Whether or not Trump actually holds these beliefs is almost irrelevant at this point. The closeness of Trump’s narratives and his advisers to that of neo-Nazis and the 1920s Klan has led “anti-fa” to endorse the use of violence to protect society against their historied adversary — fascists. And the alt-right isn’t backing down.
In what some fear-mongering and click-baiting writers have dubbed a desire for a new Civil War, Trump’s tweets in response to the rise of these factions have only exacerbated the already strong anxiety and tension in America’s political environment.
But we don’t live in a land without law enforcement and these extremists aren’t a large population. So why does this give me pause? Simply put, both sides’ extreme factions have justified their endorsement of violence on a lack of alternative strategies within the legal framework (e.g., protests, legislative campaigns, etc.). In addition, they have latched onto decidedly anti-democratic political ideologies to advance their agendas.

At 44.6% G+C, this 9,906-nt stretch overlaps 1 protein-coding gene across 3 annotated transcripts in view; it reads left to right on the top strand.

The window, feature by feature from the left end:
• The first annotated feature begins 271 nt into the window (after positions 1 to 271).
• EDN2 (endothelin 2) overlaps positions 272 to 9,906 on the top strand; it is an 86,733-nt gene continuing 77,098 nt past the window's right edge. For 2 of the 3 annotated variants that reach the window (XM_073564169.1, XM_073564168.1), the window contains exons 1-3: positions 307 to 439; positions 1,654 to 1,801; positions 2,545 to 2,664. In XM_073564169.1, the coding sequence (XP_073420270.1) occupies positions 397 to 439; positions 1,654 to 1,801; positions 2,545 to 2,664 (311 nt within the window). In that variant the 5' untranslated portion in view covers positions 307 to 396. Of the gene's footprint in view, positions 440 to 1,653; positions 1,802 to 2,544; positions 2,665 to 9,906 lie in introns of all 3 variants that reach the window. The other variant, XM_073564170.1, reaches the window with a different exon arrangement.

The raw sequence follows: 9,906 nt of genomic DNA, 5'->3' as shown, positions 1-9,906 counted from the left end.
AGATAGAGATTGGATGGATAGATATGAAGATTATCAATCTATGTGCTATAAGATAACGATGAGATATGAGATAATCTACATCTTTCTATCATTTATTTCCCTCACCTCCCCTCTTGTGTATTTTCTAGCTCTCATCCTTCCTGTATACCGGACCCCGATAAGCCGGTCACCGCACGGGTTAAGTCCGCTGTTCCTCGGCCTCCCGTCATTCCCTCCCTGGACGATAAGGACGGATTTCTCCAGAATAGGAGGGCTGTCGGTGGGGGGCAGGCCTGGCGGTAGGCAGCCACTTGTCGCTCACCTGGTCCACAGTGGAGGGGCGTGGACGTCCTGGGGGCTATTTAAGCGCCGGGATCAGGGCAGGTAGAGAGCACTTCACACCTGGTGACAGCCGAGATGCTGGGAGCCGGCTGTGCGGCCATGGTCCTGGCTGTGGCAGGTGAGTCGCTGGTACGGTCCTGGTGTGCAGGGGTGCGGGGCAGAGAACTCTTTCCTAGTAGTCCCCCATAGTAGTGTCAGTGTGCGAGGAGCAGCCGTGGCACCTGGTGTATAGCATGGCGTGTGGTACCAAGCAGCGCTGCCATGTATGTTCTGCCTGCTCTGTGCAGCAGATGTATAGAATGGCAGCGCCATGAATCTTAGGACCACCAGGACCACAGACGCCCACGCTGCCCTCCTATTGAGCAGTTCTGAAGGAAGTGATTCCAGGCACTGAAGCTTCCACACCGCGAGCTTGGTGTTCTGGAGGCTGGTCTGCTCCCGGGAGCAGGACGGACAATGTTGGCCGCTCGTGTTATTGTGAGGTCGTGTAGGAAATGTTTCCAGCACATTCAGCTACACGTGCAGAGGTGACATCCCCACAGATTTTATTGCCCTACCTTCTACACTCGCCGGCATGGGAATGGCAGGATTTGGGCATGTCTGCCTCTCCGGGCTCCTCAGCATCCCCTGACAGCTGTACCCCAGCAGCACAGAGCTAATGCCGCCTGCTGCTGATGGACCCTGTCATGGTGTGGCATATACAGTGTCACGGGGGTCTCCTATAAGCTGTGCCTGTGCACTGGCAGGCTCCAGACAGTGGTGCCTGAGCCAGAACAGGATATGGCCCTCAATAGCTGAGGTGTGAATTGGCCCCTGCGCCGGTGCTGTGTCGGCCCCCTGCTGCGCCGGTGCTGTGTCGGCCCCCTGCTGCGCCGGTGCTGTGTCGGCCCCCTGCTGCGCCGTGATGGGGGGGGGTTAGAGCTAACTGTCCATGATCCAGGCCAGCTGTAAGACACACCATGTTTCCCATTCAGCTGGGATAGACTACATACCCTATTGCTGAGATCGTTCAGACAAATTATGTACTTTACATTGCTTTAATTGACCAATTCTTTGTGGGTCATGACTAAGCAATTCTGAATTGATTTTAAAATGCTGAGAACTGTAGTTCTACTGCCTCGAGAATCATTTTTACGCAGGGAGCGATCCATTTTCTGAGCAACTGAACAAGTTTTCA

As I read the events back home, I can’t help but draw comparisons to the political turmoil leading up to the Oslo Accords in Israel during the mid-90s that rent Israeli society into two very distinct and antagonistic camps politically. Massive rallies and marches were held, and clashes that sometimes had violence erupted all the while increasingly vitriolic rhetoric created a perception that the left was destroying the nation. As PM Rabin refused to alter course in his implementation of the Oslo Accords which would grant Palestinians augmented authority over the West Bank, the lack of options in stopping Oslo’s implementation spurred right-wing extremist Yigal Amir to assassinate PM Rabin at a pro-Oslo rally in Tel Aviv. We should learn from our ally’s history — political division is toxic.